Andrew notes the real (positive) trend in the president's approval ratings. And Chris Bowers speculates, given recent (and ongoing) demographic shifts, that even Michael Dukakis would have won the 2008 election. Demographic shifts do seem to be on the Democrats' side.
Jon Rauch draws a connection between introverts and bloggers (via Andrew Sullivan). So I asked Cambridge personality psychologist, Jason Rentfrow about it. Rentfrow commented and sent along a link to a study on bloggers and personality.
My MPI colleague Kevin Stolarick lists the nation's most economically "resilient" cities over at Kiplinger's. His rankings are based on: current employment trends, historical employment, and unemployment performance; how the region did when national unemployment increased; the share of professional, knowledge, and creative jobs; and cost of living.
Here's a map of the human development of U.S. counties based on factors like income, education, literacy, and heath (via (Map Scroll). There's been some concern about the utility of such combined indexes, still this map provides a powerful visualization America's enormous social, economic, and geographic divide.
Felix Salmon says there's no end in sight for the housing bust, pointing to the latest edition of the Case-Shiller Home Price Index. Housing prices are off 36 percent since their 2006 peak. Housing prices have fallen back to 2002 levels in nominal terms but, as Business Week's Prashant Ghopal notes, they've plunged to 2000 levels when adjusted for inflation. Calculated Risk (with great graphics as usual) predicts another 10-20 percent drop,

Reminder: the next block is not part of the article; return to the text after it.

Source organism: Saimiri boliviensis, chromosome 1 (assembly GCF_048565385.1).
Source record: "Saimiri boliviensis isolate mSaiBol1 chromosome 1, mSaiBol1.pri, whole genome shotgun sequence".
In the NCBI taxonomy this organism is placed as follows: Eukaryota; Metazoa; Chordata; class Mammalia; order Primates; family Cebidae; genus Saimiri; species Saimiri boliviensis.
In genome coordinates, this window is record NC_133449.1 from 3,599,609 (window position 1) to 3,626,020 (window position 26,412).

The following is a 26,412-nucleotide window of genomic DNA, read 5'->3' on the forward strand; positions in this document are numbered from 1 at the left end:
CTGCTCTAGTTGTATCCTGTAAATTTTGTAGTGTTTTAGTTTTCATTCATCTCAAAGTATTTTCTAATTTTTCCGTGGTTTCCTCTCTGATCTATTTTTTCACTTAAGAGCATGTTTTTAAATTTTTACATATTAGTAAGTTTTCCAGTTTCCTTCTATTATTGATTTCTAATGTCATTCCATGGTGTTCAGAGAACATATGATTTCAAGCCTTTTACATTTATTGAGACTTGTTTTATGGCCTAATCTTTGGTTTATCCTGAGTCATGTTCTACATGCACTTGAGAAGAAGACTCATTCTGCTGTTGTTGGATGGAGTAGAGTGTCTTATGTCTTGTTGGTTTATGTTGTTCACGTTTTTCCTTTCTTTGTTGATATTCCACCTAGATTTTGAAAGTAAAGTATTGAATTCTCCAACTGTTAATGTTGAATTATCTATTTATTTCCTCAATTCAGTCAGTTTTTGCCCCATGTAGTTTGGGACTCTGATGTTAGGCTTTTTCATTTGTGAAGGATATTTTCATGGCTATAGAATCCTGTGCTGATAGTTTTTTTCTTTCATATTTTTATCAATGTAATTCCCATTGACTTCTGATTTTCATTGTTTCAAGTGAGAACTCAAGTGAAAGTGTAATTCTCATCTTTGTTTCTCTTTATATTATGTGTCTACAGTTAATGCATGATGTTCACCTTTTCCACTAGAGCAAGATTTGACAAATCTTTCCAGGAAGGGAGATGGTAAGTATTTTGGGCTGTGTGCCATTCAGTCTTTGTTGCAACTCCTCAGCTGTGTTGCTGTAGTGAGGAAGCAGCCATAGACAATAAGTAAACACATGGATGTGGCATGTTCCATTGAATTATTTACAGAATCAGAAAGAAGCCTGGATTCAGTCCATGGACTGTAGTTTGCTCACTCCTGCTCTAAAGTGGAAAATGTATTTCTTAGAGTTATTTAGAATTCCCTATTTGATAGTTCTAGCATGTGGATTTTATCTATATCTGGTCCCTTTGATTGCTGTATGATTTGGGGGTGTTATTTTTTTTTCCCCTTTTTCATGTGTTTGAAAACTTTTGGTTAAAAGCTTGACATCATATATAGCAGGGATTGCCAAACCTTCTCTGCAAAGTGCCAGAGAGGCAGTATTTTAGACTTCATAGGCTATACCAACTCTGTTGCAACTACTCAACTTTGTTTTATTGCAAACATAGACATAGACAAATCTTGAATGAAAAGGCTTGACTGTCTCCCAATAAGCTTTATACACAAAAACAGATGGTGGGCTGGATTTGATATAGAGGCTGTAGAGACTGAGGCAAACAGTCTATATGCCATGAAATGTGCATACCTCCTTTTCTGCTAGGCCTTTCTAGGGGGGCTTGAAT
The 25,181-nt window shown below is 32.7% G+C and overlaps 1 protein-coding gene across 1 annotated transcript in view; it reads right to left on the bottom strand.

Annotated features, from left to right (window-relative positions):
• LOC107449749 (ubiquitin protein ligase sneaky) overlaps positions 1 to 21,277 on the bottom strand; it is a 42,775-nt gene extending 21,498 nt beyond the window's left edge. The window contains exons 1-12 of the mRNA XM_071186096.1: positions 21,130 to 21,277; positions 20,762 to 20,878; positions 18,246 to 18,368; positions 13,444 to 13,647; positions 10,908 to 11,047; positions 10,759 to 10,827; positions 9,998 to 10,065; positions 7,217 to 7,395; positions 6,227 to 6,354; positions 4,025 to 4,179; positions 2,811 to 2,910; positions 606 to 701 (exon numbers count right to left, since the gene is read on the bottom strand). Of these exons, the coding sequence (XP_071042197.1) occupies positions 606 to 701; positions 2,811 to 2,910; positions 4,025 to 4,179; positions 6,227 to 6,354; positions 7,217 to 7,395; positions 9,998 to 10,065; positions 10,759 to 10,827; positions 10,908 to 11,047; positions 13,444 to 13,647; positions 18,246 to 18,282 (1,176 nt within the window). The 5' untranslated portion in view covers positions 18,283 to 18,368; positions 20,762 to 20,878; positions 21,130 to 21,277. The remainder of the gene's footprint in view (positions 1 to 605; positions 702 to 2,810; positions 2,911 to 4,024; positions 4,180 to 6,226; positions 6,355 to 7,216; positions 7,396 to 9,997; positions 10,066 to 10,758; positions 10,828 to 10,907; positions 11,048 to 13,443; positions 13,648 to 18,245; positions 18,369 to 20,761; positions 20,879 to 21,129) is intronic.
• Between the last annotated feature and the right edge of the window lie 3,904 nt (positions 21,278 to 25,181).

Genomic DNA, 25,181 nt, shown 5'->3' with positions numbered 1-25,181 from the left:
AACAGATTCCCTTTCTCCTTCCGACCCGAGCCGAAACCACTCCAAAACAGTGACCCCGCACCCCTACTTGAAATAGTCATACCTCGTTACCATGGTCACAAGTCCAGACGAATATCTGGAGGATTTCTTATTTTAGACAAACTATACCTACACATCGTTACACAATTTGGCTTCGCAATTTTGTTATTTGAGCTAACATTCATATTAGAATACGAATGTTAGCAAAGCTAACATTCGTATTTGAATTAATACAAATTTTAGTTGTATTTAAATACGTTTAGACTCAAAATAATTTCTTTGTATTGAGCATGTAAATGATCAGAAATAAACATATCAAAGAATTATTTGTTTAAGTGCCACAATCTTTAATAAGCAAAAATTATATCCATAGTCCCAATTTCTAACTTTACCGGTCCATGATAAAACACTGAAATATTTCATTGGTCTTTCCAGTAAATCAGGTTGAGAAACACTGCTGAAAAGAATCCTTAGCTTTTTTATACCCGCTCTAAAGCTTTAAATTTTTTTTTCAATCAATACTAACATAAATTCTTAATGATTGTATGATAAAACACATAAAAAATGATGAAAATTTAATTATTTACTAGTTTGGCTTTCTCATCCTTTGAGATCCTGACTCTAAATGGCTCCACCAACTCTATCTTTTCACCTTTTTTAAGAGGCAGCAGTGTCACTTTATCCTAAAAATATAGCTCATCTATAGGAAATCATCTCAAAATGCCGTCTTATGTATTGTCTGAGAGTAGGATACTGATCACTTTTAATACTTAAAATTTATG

Michael Lind argues New York and London are in for the biggest fall: "New York, London, and other financial centers were heavily dependent on financial-sector profits. Throw in the technology-driven collapse of the publishing and broadcast industries headquartered in such places, and those cities are likely to suffer devastating blows." But not so fast...
The Next American City's Josh Leon reacts to my March Atlantic essay on cities and the crisis.
A blogger says the issue is more class than gender. His point hit home with me.
This map from a new NBER study by UCLA economist Matthew Kahn and Michael Cragg of the Brattle Group (using data from Purdue's Vulcan project) shows the geography of carbon emissions by U.S. states. The study finds carbon emissions are more concentrated in poorer more conservative locations, posing significant political obstacles for policy to limit greenhouse gas emissions.
A real estate "frenzy" is apparently developing there, the NYT reports, as bottom feeders gobble up mass foreclosures.
Historically, housing prices have been about three times income, but by 2006 housing prices had soared to a high more than five times incomes. In Irvine, California, the housing price-to-income ratio soared to 8.6 by 2006. This map charts the housing-to-wage ratios for U.S. metropolitan areas in 2006, the height of the bubble. It differs from the more commonly used housing price-to-income ratio.